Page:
Faust in Copenhagen : A Struggle for the Soul of Physics
A physicist himself, Gino Segre writes about what scientists do?and why they do it?with intimacy, clarity, and passion. In Faust in Copenhagen, he evokes the fleeting, magical moment when physics?and the world?was about to lose its innocence forever. Known by physicists as the miracle year, 1932 saw the discovery of the neutron and antimatter, as well as the first artificially induced nuclear transmutations. However, while scientists celebrated these momentous discoveries?which presaged the nuclear era and the emergence of big science?during a meeting at Niels Bohr's Copenhagen Institute, Europe was moving inexorably toward totalitarianism and war.
- Paperback | 310 pages
- 129.54 x 210.82 x 17.78mm | 272.15g
- 01 Jun 2008
- Penguin Putnam Inc
- Penguin USA
- New York, NY, United States
- Illustrations, black and white
? [A] fascinating story, insightfully told and consistently engaging . . . Segr? speaks to the reader with enthusiasm, at times unable to conceal his excitement about the fascinating story he's sharing, yet his telling is deftly and dramatically structured, providing necessary historical and scientific context, clearly and concisely.? ?"San Francisco Chronicle" ? Cracking good narrative history.? ?"Time"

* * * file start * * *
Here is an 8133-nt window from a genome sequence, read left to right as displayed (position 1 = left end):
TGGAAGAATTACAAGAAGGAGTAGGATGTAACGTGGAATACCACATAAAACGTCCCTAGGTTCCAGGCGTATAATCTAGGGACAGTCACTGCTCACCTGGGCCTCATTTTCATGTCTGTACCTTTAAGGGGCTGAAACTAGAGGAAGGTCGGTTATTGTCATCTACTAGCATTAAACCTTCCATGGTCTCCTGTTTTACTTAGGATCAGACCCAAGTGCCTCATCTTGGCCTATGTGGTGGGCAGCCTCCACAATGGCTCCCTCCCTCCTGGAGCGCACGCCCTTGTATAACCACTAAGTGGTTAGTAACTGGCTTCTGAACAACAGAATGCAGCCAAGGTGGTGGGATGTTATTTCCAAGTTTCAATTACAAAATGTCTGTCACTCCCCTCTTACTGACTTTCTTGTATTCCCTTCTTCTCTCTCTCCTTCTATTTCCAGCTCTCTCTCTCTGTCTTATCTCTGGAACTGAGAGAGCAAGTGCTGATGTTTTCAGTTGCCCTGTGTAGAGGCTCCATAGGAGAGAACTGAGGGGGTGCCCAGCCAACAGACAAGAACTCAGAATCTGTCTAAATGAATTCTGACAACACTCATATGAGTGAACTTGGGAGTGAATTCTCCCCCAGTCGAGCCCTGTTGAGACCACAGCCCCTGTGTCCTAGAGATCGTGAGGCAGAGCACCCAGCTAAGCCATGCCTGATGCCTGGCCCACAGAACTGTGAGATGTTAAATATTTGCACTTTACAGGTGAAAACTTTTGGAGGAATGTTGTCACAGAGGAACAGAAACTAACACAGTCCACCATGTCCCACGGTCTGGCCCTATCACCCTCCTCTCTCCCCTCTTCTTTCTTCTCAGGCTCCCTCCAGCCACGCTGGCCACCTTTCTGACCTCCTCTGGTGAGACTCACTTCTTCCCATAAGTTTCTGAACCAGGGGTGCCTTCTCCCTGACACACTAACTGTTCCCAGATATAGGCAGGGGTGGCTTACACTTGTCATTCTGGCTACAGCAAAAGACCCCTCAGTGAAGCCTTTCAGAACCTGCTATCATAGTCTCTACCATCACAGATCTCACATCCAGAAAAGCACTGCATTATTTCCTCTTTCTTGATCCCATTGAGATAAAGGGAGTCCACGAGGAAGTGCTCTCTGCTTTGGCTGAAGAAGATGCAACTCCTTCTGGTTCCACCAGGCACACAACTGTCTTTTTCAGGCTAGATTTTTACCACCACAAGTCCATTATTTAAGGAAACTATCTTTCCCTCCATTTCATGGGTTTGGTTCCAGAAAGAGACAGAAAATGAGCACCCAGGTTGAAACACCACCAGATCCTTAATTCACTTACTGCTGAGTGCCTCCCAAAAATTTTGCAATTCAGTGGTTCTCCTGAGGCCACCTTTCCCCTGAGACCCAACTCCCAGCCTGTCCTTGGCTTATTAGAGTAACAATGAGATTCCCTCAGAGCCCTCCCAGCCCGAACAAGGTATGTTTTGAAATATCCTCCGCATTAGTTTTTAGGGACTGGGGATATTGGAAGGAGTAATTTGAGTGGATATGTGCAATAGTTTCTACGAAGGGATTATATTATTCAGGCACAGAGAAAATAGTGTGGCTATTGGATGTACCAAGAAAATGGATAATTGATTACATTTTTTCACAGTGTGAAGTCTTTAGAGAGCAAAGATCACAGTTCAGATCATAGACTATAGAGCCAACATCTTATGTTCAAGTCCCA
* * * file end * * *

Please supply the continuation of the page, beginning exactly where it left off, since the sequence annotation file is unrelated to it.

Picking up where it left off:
About Gino Segre
Gino Segre is professor of physics and astronomy at the University of Pennsylvania. An internationally renowned expert in high-energy elementary-particle theoretical physics, Segre has served as director of Theoretical Physics at the National Science Foundation and received awards from the National Science Foundation, the Alfred P. Sloan Foundation, and the Guggenheim Foundation. This is his first book.